January 4, 2010
City warns Racine businesses to pull video gambling machines
Racine convenience stores and gas stations are pulling out their video gambling machines after a city letter warned the machines may be seized.
City Attorney Rob Weber sent a letter dated Dec. 17 to all Class A liquor license holders - mostly convenience stores and gas stations - in Racine warning that possession of video gambling machine was a felony under Wisconsin law. The letter urged removal of any illegal machines by Dec. 31, 2009.
Weber's letter came two days after the Racine City Council voted to enact local fines against businesses that violated the law. Businesses can be fined $500 per machine, and the machines can be confiscated with money in them, under the ordinance, which mirrors state law.
Local convenience stores are taking the letter seriously. Odd Fellows, a convenience store at 817 Main St., has already removed its machines and a handful of other gas stations and stores have reportedly pulled the plug on their small-time gambling operations, as well.
City enforcement of the state law on video gambling does not affect bars, which hold Class B liquor licenses. They are allowed under state law to have up to five video gambling machines. The exemption for Class B liquor licenses has convenience store owners crying unfair. But Bar owners are reaping the rewards of an aggressive lobbying effort to open up gambling in places other than Native American casinos. No doubt locally bars will benefit if video gambling machines are pulled out of convenience stores - ie. the competition.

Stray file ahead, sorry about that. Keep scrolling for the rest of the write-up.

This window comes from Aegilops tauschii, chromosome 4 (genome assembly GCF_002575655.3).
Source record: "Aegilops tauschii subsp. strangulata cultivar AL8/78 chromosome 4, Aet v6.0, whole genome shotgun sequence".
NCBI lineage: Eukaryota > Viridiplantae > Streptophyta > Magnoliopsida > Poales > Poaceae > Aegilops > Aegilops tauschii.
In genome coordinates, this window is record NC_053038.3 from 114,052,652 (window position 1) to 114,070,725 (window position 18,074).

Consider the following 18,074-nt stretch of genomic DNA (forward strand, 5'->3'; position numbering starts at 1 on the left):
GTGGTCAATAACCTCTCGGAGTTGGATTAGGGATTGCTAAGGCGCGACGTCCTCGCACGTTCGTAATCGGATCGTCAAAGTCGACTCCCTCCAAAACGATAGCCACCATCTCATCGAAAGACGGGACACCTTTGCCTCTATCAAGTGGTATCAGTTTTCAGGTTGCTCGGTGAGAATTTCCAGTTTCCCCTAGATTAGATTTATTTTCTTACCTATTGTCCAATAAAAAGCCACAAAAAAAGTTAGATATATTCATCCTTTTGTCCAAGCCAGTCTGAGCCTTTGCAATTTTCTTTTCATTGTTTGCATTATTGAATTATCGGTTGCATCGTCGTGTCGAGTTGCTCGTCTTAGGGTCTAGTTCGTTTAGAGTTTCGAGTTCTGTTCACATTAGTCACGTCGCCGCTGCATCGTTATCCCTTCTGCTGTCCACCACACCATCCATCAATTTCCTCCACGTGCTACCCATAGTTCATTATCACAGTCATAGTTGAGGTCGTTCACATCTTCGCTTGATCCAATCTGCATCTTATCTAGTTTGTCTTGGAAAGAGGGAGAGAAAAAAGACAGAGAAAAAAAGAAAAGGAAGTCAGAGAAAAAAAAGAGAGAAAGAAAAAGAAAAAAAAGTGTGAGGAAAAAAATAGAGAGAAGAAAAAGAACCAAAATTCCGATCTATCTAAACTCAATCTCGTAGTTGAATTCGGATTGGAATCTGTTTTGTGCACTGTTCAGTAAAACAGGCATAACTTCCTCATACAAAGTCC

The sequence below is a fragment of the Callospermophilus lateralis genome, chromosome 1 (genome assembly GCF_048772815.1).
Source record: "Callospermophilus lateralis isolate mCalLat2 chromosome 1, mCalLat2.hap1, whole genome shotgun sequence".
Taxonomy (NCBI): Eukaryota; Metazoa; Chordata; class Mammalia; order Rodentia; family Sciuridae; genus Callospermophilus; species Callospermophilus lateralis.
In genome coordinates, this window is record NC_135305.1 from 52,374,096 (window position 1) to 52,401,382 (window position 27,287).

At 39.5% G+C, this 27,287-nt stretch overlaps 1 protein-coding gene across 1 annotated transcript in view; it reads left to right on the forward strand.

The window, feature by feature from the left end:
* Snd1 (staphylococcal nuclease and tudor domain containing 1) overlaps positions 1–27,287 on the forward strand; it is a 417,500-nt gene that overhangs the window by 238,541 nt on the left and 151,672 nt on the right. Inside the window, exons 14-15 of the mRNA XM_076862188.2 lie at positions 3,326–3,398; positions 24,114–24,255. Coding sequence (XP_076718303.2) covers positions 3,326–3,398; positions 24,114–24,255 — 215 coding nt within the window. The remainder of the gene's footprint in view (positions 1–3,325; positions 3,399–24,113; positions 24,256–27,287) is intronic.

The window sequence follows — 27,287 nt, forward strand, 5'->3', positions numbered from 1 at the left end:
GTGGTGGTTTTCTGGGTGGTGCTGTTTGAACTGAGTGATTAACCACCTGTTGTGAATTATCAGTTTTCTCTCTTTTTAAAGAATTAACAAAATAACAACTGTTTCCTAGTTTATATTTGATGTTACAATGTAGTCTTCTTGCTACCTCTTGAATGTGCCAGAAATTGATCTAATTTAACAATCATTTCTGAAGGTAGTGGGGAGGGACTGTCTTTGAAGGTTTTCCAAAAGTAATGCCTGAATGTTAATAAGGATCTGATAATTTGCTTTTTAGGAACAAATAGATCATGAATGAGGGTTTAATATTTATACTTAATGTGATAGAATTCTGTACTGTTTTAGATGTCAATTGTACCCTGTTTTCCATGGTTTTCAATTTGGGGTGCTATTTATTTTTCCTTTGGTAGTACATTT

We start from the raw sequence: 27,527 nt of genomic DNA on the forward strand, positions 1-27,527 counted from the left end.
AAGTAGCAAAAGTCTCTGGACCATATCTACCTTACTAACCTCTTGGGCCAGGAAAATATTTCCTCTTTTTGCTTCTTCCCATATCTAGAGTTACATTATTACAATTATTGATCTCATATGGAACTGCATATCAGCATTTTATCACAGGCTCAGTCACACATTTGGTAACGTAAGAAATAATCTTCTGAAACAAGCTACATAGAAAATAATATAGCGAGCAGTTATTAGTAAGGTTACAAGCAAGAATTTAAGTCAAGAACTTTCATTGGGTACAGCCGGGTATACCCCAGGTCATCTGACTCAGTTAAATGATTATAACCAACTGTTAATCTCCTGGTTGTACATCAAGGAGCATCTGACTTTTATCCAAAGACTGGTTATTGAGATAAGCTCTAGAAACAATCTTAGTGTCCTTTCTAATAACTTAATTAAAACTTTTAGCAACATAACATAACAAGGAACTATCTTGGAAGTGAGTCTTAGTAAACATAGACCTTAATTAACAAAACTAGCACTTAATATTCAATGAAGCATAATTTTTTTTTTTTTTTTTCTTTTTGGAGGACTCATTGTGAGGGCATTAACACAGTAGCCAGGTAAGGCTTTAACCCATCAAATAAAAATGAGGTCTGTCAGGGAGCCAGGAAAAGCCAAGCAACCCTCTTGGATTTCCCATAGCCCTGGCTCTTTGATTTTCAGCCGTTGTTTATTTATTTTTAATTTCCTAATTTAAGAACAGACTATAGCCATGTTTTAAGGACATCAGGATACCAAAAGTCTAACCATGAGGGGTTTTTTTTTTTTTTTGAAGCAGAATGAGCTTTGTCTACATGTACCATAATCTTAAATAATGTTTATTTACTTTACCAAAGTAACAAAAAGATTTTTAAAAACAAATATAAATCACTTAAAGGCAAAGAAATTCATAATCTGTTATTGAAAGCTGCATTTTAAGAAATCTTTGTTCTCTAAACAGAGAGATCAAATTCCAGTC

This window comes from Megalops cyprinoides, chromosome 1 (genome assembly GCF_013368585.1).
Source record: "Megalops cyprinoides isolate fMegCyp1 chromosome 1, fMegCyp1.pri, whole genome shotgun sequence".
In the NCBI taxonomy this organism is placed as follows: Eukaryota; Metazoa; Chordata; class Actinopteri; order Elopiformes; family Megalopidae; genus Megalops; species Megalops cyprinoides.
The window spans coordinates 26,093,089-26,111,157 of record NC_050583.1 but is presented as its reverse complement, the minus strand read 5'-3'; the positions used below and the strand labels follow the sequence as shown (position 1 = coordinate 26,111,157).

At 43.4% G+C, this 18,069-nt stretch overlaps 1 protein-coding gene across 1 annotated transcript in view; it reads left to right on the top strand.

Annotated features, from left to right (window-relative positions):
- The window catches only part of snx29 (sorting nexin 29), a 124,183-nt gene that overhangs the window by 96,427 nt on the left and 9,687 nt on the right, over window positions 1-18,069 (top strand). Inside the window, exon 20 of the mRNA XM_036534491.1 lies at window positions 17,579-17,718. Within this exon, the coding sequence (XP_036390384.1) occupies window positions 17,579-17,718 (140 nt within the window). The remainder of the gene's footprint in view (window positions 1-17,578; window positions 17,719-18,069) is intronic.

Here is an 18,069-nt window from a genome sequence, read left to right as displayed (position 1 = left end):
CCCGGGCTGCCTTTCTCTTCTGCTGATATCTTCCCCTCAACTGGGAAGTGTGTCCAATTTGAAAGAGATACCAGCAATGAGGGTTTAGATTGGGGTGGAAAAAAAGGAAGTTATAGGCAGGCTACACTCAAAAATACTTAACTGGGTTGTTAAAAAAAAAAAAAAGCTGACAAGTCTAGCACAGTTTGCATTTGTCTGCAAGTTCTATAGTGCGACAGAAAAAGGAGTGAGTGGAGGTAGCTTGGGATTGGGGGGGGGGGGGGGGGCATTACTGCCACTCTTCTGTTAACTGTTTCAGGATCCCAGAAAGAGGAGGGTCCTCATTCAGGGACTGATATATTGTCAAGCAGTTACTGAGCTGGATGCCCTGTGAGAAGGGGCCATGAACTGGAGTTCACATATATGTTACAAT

Alderman Aron Wisneski, who chairs the city's Public Safety and Licensing Committee, is playing a key role in enforcing the video gambling law. He said Monday the city is reacting to complaints its received from residents about gambling in neighborhood stores. He added the machines in businesses without a Class B liquor license is clearly a felony under state law.
Locally, police are concerned that a proliferation of video gambling creates additional targets for crime, Wisneski said. Stores that carry machines presumably have cash on hand to pay out winners. While none of the machines payout big money - the max is around $500 - it could attract criminal activity, he said.
"The police came to us and said, 'We want to do something,'" Wisneski said.
The city has done its homework on the issue. Police officers are trained to identify and confiscate gambling machines (a seemingly simple process, but important for testimony to hold up in court). They also have legal precedent. The City of Milwaukee confiscated video gambling machines about 10 years ago and fined the owners. The owners fought the fines, but lost in circuit court. The decision was upheld by the Court of Appeals in 2002.
Wisneski said the city does not want to fine anyone over video gambling machines. It just wants fewer machines in the city.
That said, it's likely the city will move forward against businesses that illegally hold on to video gambling machines.
"When we roll this out, we're going to bust places and we're going to win in court," Wisneski said.